Politics · Society

Were the Medieval Witch Hunts Justified?

When I was browsing the shelves at my local library, I came across a book on the witch hunts of the Middle Ages that promised a “modern treatment”. I flipped through it and was not surprised to learn that witches had done nothing wrong. They were simply judged not by the content of their character but their appearance, and sometimes, men and other women were simply jealous of them. Armed with this new knowledge, I did a bit of supplementary research, which I will briefly summarize below.

The mainstream narrative seems to be that medieval witch hunts had a number of reasons, but they all boil down to the accused women being completely innocent. Some “historians” claim that witches were some kind of proto-feminists, of which all the dumb, white men of their time, as well as their narrow-minded white wives, were simply afraid of. There is also the angle of women being prosecuted because they were the most intelligent of their society, due to all the deep knowledge of nature they possessed. Presumably some witches were physically very attractive and because some pudgy white woman was afraid that her husband would stray, she accused her of being a witch. As you can see, there is absolutely no chance that today’s idiotic academics apply their political leanings to history.

There are other accounts, however. It seems that there were indeed witches, i.e. women who lived in forests. They were unable to live in society, so they were either banished or disappeared on their own. There surely is absolutely no connection to today’s danger-haired feminists who nobody would banish from society even if he could because everybody just loves having them around. It is quite uncontested that there were women who did not find a place in society and they did not have many options. As women cannot survive well on their own, they formed covens. This may even have negatively impacted their chances of survival in the forests but at least this helped them calm their nerves.

Fairy tales often have a connection to reality. There is the hypothesis that witches riding through the sky on broom sticks can be explained with them brewing psychoactive substances and rubbing a stick against their cooch. Of course, when they made it back to the nearest village, they may not want to say that they get high in their coven, followed by some mutual masturbation sessions. The broom had to be long so that one witch could fiddle her privates with one hand while touching another’s with that stick. Presumably, those women were very smelly, so this seems to have been the best option.

Then there is the angle of witches kidnapping children. Arguably the most well-known fairy tale on this topic is Hansel and Gretel. As I was musing about this, I recalled reading a small number of stories about adult women stealing babies from strollers. In Sweden, there is the habit of putting babies in a stroller, and leaving it outside, even in winter. This has absolutely nothing to do with houses and apartments being tiny in this socialist utopia, and everything with those hardened Swedes wanting to ensure that their children become rugged and able to withstand the elements. As it so happens, every once in a while, there are supposedly completely normal, strong, and empowered women in Sweden and other Scandinavian countries that suddenly get hit with the thought that they are strong and empowered, yet childless, er, “childfree”. Realizing that they have completely failed to fulfill their biological purpose, they just take a baby out of a stroller and run. This does not happen a lot, and probably most cases consist of a deranged woman just trying to hug the baby of a stranger, only to put it down when approached by the mother. Sometimes, though, there is a connection of unfortunate events, and women literally run off with a stranger’s baby. I even found one story that made the international news. There is normally some bizarre cover story such as the (childless) woman wanting to steal the stroller, not realizing that there was a baby in it, like in the case above. Supposed drug consumption is also used as an explanation, which connects nicely with the witches of the past, unbeknownst to the journalists trying to run cover for those deranged women of today.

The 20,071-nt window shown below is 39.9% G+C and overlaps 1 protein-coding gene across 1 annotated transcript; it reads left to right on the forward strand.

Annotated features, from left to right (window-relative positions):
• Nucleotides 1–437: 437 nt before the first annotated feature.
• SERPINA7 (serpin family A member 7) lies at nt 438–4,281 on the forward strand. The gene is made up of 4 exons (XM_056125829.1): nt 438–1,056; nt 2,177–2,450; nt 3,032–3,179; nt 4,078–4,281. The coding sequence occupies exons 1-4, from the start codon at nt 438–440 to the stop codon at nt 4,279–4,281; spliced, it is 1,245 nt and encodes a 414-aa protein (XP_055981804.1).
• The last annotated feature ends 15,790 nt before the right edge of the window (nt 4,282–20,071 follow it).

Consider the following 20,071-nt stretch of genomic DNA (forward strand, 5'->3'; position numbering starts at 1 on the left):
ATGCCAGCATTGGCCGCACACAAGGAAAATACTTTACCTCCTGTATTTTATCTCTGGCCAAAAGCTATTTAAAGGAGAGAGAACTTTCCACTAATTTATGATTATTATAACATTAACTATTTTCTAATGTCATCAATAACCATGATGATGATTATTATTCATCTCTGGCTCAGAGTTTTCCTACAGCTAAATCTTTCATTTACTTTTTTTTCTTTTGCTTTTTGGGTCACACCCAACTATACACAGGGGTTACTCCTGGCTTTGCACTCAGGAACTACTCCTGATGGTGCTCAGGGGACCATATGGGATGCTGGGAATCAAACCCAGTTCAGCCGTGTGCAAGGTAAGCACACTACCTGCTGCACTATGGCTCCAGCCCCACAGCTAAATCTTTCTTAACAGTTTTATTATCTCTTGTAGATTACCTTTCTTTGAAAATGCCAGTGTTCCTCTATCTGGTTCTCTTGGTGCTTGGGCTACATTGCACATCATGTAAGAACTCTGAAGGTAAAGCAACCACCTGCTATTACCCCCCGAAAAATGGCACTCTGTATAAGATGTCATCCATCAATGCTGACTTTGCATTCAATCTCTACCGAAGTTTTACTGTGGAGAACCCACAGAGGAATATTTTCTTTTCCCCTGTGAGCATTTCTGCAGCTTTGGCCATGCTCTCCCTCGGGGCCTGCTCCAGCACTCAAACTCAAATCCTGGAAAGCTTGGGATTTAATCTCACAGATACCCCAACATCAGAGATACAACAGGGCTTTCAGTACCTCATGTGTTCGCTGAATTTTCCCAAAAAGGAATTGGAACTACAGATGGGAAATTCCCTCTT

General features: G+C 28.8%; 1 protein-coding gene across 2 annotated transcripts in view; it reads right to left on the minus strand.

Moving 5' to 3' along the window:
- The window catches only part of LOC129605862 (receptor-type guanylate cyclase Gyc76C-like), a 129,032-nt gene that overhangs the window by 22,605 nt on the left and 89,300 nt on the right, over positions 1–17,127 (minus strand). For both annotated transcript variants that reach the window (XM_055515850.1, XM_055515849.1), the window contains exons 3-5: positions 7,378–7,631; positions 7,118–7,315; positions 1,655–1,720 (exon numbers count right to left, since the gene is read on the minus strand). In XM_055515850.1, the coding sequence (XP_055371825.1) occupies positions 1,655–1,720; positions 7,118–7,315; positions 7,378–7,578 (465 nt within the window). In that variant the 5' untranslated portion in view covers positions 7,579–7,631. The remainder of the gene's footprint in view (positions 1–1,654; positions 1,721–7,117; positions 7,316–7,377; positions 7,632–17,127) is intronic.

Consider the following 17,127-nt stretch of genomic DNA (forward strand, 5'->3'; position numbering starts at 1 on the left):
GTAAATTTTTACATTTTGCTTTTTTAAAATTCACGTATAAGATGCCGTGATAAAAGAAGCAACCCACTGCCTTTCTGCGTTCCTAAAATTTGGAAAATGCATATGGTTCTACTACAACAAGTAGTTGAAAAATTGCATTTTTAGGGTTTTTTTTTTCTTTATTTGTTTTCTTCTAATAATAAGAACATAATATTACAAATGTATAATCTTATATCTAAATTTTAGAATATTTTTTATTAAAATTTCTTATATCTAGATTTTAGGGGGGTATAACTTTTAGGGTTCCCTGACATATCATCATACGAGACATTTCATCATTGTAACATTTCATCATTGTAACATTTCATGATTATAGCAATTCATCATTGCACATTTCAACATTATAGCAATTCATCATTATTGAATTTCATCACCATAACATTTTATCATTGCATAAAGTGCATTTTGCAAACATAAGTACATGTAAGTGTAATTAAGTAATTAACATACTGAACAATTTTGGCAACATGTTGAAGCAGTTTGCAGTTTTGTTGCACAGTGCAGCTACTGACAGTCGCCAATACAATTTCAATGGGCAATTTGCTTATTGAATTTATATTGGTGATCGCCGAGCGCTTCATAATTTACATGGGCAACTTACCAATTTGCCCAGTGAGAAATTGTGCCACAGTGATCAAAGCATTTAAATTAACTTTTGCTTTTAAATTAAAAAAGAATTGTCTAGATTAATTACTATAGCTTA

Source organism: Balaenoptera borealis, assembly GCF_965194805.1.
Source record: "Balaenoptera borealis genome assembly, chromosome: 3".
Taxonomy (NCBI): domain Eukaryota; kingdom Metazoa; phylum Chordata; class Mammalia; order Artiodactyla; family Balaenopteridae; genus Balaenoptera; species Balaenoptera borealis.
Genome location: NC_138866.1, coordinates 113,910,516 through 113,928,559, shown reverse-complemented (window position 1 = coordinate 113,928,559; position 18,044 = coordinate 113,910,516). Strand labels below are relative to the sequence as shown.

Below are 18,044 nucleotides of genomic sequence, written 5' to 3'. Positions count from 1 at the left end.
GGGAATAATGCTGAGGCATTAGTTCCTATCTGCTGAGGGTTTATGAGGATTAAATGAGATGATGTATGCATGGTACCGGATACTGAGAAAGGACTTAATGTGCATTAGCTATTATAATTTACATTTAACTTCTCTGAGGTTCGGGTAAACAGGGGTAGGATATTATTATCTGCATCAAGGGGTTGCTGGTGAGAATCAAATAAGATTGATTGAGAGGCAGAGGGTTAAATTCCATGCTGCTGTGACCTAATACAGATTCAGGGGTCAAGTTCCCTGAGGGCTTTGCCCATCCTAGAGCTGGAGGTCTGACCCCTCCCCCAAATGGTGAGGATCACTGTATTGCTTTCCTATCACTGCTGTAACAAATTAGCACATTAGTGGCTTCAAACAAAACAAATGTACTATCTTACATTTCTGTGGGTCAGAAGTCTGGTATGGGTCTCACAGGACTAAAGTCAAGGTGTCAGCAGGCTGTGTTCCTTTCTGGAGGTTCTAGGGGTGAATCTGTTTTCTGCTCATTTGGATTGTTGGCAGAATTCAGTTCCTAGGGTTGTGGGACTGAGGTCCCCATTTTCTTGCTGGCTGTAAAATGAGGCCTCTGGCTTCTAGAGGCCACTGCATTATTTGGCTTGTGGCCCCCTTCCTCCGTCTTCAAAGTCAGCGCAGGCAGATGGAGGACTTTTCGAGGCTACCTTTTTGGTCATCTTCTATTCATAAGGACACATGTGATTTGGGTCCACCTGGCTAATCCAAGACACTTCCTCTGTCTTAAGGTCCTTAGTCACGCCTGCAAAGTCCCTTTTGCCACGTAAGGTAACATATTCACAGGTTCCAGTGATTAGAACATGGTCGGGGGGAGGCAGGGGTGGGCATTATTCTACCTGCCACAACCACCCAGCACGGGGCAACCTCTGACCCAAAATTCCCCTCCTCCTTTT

My hypothesis is that witches were women who, for whatever reason, did not find a husband and had no children. You recall that witches are normally described as ugly. This also makes perfect sense because they least attractive women are simply the least desired on the dating market, regardless of what today’s feminists may want to tell you. If witches really had been hot, they would have been married off. We also know that beauty and physical as well as mental health are positively correlated, so the ugliest women tend to be the least healthy ones, and the most likely to have mental problems. If those ugly, deranged women had nobody to financially support them, then fleeing the village and trying to survive in the nearby forest may have been the best option they had. There probably were also women who were so unpleasant that they were simply run out of the village. I don’t think this is particularly cruel either because any man endangering collective survival probably just got killed on the spot.

While there surely were witch trials in which innocent women ended up losing their lives, a fair number of witches probably had it coming to them. Given the literary evidence, I consider this the most plausible explanation.

One thought on “Were the Medieval Witch Hunts Justified?

  1. I work with a woman who has a wart on her nose, and I can assure you she is a witch.

    Seriously though, that’s a good analysis. Women take great great pride in being bitches nowadays. Some like being called Karen’s.

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